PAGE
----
“fill Yourself Up, Clean Your Plate”


Eggs were important all week long. An egg laid on Good Friday was a real treasure and could advantageously be eaten on that day and its shell saved to drink water from on Easter morning. On that day, as soon as the children had found the bunny’s nest, eggs appeared in enormous quantities. Some were made into “Easter birds”—charming, toothpick creatures; others were stuck on an Easter-egg tree. But most were eaten. Boys meeting on the street “picked eggs”; that is, each would thump his hard-boiled egg, at the base, against the other’s. The egg with the weaker shell would crack and be claimed and eaten by the winner.

The Easter egg and the Christmas tree will no doubt always survive (along with Santa Claus, if he can be rescued from the Chamber of Commerce). But most of the holiday customs which the gay Dutch introduced with their feasts have long since disappeared. And looking ahead, it seems clear that it is their more self-denying relatives, the Plain People, who will do most to keep alive the Pennsylvania Dutch cuisine in its full glory for generations to come.

The Amish, in particular, make it part of their religion to farm. They are not allowed, except under rare circumstances such as physical disability, to earn their livelihood in any other way. With a tenacious judgment—and it is hard to see how they are mistaken—they realize that if their way of living is to survive, it must almost totally exclude the twentieth century. They discourage educating their children above the eighth grade and prefer them to attend their own one-teacher schools with a privy in the yard. They have no telephones in their homes, indeed no electricity at all, and use no tractors on their land. (“The tractor, it don’t give no manure.”) It is almost unheard-of for an Amish family to purchase food from the store. Frozen foods would not keep, and no Amish housewife would think of feeding her man “outen a can.” Their own products are far better anyway. Just as in the old days, an Amish farm is a food factory, preparing good foods the whole year through. Any surplus will bring a good price from “the fancy” at a farmers’ market.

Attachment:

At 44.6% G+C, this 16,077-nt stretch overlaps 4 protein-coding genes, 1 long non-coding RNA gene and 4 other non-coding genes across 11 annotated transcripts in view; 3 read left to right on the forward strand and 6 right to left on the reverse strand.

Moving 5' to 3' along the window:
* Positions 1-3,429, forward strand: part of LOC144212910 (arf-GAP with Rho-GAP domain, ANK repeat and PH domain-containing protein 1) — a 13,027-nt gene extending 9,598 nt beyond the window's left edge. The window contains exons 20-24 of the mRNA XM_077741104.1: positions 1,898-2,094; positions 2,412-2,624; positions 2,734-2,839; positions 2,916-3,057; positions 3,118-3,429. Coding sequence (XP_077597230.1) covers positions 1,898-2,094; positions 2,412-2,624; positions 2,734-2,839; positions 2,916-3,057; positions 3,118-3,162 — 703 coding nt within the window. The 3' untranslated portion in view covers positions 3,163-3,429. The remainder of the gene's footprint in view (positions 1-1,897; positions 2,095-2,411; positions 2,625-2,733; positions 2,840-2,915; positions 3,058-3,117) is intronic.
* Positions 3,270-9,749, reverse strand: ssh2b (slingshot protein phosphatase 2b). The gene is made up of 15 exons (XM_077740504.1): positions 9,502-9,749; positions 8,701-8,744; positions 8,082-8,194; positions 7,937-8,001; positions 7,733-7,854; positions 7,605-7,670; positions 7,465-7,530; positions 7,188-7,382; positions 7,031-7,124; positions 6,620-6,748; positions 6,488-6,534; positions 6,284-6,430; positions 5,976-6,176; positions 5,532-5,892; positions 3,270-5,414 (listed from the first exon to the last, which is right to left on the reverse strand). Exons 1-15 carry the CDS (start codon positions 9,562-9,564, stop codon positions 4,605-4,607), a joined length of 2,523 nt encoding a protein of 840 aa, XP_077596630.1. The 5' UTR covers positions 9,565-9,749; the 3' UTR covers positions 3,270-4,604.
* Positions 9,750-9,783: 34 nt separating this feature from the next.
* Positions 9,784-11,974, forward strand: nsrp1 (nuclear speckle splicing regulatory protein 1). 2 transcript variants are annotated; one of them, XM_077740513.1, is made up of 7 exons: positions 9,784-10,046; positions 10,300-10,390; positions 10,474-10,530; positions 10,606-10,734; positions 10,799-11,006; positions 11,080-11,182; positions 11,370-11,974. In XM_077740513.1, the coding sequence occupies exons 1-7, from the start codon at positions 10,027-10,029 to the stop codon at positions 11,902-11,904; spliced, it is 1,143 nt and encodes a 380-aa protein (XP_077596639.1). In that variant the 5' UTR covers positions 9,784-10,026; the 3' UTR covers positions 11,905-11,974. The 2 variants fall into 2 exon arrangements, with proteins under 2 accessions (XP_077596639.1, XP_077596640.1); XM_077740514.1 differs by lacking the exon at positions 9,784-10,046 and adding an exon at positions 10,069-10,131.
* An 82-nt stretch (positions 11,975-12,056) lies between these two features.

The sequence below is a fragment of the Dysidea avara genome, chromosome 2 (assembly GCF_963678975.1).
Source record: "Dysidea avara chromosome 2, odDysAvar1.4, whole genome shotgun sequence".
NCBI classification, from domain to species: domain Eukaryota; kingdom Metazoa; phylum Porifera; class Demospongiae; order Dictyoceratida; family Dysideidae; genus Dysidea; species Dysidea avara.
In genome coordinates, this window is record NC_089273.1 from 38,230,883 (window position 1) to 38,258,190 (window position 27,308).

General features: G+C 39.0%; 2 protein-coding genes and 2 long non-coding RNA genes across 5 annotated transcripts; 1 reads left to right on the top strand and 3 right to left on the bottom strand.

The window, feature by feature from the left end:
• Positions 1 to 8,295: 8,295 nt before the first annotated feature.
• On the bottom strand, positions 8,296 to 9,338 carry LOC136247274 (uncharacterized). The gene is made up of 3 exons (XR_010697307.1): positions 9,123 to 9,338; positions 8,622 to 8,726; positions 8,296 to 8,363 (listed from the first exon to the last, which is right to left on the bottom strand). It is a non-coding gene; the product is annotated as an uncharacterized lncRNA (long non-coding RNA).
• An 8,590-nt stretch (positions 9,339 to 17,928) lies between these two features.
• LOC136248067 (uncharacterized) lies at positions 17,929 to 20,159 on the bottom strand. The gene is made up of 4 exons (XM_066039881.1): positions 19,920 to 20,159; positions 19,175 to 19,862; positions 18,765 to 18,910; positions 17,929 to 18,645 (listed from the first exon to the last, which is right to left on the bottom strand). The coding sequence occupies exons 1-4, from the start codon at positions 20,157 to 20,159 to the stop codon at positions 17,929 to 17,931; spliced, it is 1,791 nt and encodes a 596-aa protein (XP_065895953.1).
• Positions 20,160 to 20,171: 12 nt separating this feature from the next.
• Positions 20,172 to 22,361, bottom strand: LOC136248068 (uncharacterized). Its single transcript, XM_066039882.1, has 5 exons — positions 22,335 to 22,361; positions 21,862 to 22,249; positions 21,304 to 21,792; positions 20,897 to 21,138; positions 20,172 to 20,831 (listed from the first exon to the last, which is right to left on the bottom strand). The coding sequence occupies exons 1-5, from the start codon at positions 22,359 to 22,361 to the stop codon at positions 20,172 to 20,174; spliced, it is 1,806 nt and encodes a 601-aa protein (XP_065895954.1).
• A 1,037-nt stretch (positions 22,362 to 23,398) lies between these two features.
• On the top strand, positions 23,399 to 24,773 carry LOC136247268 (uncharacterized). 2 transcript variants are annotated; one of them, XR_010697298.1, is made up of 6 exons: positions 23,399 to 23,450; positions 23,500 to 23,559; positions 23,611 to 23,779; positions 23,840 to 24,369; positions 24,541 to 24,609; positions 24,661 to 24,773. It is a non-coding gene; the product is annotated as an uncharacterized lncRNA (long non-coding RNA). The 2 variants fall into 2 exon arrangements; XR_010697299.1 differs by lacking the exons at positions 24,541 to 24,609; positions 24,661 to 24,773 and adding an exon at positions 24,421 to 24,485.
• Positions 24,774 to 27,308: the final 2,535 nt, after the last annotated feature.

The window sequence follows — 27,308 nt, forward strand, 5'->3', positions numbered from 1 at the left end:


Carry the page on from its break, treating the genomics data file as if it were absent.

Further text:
To enforce their separateness from the world, the Amish will not only excommunicate a backslider but “shun” him completely—even in the marital relationship. (It was over the necessity for this stern point of discipline that the Amish separated from the other Mennonites in Switzerland, some 270 years ago.) However, they have other, more genial methods for helping each generation in turn to keep in the old paths. A newly married couple, for example, will not take a wedding trip “into the world,” but will embark in their buggy on a series of honeymoon visits throughout the neighborhood. In each house they are made welcome and feasted, and from each housewife in turn the bride learns more and more of the arts which go into preparing a feast. In Amish hands the old-fashioned Pennsylvania Dutch cuisine should be safe for many years to come.

Yet it is only fair to say that, as of this writing, many gay Dutch still cherish this heritage too. A few miles north of Lititz, for example, a venerable log tavern can be found filled with neighborhood families eating nothing but Pennsylvania Dutch food and drinking beer, both in substantial amounts. A visitor will be warmly welcomed and invited to come back next day for an “all-day raffle.” (The prizes will be live turkeys and Black Angus cattle, the price of one dollar will include raffle ticket, Dutch soup, and free beer with eggs pickled in beet vinegar.) And in a store window a sign advertising a church fair recommends, “Bring container to take home soup.” Such soups there will be! Corn soup with popcorn floating on top, pretzel soup, calf’s-liver soup, pea soup “thick enough to stand on.”

This is still a country of abundance, where good people make good food and lots of it.